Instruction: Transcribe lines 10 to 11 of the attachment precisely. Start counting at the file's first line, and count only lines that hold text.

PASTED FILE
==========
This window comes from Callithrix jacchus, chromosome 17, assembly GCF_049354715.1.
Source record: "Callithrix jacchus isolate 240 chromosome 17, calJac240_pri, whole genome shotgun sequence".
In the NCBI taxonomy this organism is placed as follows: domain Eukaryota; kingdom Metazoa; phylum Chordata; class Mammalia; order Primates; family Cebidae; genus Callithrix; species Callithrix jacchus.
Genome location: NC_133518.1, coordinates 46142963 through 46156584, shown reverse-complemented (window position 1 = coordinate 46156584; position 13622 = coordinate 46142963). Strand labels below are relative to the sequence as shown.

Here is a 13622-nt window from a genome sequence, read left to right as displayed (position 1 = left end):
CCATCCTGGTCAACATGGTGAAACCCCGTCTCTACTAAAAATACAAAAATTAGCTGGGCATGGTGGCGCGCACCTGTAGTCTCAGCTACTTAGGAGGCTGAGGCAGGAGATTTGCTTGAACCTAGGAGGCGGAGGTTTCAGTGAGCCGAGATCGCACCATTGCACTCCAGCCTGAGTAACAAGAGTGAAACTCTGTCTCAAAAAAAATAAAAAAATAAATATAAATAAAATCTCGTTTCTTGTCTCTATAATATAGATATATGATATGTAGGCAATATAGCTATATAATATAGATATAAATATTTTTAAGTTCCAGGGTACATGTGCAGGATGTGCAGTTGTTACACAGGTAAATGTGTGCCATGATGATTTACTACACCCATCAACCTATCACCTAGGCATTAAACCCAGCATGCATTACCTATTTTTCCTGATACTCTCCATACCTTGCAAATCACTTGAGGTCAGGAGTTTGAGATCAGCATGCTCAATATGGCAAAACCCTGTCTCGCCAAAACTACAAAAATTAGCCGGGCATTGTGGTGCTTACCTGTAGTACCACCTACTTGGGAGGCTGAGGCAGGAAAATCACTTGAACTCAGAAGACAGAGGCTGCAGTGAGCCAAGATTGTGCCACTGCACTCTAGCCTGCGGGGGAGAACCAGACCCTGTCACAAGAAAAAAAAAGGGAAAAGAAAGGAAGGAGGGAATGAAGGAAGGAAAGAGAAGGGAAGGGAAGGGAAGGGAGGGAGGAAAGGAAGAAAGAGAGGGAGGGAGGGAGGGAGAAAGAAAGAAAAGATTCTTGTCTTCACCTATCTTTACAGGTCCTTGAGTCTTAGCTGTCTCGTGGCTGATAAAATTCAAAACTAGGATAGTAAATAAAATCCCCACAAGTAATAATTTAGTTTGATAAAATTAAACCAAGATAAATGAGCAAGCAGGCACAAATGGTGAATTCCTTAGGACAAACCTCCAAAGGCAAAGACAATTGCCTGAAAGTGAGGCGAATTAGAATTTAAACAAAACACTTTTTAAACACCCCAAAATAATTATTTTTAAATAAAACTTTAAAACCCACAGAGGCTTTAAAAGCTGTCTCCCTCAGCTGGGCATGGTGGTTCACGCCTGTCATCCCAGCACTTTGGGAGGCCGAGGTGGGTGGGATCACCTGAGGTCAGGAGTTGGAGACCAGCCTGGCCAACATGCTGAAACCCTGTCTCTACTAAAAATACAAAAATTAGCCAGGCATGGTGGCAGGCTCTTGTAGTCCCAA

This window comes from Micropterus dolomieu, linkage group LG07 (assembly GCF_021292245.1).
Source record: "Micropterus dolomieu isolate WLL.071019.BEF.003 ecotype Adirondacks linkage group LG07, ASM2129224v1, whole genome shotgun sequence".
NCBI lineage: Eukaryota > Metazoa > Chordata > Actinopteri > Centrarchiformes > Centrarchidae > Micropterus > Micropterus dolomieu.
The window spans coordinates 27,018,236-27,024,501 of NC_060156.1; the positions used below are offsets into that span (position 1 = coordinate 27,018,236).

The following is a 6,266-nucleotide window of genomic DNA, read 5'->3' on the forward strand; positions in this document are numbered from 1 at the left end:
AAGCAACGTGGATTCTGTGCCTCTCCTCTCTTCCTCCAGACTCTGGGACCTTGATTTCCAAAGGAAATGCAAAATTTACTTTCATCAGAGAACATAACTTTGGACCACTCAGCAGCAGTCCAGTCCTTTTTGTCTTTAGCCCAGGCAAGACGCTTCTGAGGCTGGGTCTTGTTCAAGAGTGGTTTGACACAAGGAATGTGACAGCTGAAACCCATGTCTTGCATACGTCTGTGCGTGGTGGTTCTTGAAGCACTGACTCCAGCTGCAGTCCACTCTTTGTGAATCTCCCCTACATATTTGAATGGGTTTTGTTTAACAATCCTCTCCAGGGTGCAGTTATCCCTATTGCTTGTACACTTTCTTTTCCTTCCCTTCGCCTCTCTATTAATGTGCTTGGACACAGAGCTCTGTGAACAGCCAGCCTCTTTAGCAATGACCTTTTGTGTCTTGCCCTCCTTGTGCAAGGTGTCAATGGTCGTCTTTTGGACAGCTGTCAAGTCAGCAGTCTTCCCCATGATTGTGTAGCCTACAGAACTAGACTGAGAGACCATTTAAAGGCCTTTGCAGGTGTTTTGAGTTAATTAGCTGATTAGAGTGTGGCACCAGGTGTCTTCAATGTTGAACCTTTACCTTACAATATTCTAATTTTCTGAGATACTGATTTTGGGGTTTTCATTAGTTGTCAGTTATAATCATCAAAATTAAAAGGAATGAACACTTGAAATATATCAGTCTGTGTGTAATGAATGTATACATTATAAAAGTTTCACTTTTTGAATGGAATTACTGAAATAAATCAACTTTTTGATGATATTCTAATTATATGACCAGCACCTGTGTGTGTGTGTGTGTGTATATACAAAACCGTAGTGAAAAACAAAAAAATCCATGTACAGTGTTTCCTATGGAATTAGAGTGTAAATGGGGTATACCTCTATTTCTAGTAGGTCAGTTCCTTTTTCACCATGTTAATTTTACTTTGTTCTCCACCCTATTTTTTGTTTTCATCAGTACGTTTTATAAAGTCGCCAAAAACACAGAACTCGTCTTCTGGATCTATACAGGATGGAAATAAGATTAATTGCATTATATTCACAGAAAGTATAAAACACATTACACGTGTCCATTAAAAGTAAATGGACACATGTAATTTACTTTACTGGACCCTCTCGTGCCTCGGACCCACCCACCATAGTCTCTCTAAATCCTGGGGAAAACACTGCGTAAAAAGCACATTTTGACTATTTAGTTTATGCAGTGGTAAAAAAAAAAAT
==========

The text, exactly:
The window spans coordinates 27,018,236-27,024,501 of NC_060156.1; the positions used below are offsets into that span (position 1 = coordinate 27,018,236).

The following is a 6,266-nucleotide window of genomic DNA, read 5'->3' on the forward strand; positions in this document are numbered from 1 at the left end: